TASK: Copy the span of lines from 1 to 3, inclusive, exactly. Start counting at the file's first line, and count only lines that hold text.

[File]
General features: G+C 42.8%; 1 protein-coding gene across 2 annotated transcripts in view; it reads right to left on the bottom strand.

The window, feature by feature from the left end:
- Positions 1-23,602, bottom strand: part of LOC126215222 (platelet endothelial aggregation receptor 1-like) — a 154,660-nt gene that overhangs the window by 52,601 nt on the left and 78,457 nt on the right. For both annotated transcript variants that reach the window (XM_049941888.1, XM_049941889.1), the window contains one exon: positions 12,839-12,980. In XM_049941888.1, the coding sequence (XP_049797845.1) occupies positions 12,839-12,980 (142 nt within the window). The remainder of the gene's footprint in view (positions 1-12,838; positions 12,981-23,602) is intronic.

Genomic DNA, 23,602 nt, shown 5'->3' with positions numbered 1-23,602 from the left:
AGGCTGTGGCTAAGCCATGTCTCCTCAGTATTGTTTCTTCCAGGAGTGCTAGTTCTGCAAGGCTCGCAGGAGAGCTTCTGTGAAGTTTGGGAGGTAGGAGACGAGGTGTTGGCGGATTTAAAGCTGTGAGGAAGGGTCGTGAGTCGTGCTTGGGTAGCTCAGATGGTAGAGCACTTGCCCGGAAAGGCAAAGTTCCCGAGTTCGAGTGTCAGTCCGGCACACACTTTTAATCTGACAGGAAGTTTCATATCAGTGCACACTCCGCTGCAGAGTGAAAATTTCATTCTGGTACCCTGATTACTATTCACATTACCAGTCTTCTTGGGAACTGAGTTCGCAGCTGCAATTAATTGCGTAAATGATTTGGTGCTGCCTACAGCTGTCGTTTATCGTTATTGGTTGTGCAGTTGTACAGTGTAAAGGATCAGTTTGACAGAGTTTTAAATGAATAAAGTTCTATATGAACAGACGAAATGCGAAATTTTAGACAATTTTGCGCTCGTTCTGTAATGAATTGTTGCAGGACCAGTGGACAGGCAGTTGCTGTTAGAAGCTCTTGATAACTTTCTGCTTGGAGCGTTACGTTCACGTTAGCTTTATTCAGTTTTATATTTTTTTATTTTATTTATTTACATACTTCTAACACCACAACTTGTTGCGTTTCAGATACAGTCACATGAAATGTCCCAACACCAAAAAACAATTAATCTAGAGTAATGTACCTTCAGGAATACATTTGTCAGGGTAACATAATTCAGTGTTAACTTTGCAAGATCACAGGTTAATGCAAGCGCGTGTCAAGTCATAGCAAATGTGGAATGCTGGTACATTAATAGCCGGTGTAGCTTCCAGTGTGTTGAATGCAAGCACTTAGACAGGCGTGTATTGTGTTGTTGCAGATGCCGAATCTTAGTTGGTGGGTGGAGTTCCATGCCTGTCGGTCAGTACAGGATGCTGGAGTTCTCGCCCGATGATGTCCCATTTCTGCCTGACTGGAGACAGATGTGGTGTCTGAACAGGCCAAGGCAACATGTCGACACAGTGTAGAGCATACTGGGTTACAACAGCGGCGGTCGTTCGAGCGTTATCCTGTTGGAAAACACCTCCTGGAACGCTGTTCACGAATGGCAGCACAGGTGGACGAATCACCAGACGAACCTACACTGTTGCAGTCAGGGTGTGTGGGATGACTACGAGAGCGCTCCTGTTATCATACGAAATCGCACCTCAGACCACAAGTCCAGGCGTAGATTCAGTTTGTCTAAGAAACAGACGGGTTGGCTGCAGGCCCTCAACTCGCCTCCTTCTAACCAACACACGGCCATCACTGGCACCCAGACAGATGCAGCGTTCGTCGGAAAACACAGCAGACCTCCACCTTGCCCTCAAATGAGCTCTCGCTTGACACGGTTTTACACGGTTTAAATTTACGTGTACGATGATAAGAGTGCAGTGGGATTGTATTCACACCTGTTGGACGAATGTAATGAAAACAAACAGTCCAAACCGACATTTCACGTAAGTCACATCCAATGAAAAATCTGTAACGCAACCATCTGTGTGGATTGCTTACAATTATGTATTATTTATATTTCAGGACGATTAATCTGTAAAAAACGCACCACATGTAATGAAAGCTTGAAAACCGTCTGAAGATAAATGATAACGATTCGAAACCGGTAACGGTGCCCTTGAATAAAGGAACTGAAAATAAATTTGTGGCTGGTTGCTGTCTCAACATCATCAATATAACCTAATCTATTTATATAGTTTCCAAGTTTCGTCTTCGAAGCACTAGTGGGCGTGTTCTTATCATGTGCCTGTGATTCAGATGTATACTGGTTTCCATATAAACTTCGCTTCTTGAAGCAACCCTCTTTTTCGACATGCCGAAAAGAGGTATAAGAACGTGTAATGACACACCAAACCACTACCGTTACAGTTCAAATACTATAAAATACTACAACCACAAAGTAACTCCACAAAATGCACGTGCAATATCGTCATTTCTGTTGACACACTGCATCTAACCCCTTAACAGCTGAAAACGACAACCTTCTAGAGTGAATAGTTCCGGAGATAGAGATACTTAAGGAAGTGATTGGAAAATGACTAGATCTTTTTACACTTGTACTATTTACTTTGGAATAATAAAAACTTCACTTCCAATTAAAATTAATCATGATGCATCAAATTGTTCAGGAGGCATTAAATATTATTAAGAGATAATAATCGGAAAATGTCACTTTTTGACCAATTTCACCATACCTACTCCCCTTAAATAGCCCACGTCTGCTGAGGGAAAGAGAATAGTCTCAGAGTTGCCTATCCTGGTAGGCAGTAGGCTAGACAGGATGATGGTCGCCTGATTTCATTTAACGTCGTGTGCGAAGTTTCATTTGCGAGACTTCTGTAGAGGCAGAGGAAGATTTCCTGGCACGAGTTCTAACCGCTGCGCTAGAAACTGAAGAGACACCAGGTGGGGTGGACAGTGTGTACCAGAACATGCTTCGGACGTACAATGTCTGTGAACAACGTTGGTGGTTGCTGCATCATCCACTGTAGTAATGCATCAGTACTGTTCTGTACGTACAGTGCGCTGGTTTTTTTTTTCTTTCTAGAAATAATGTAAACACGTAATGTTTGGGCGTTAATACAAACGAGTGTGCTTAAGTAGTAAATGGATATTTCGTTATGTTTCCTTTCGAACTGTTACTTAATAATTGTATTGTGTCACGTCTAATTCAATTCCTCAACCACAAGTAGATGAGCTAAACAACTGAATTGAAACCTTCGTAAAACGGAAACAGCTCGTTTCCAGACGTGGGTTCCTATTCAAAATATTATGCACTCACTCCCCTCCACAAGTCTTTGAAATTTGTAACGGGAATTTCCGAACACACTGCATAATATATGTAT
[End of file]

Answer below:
General features: G+C 42.8%; 1 protein-coding gene across 2 annotated transcripts in view; it reads right to left on the bottom strand.

The window, feature by feature from the left end:
- Positions 1-23,602, bottom strand: part of LOC126215222 (platelet endothelial aggregation receptor 1-like) — a 154,660-nt gene that overhangs the window by 52,601 nt on the left and 78,457 nt on the right. For both annotated transcript variants that reach the window (XM_049941888.1, XM_049941889.1), the window contains one exon: positions 12,839-12,980. In XM_049941888.1, the coding sequence (XP_049797845.1) occupies positions 12,839-12,980 (142 nt within the window). The remainder of the gene's footprint in view (positions 1-12,838; positions 12,981-23,602) is intronic.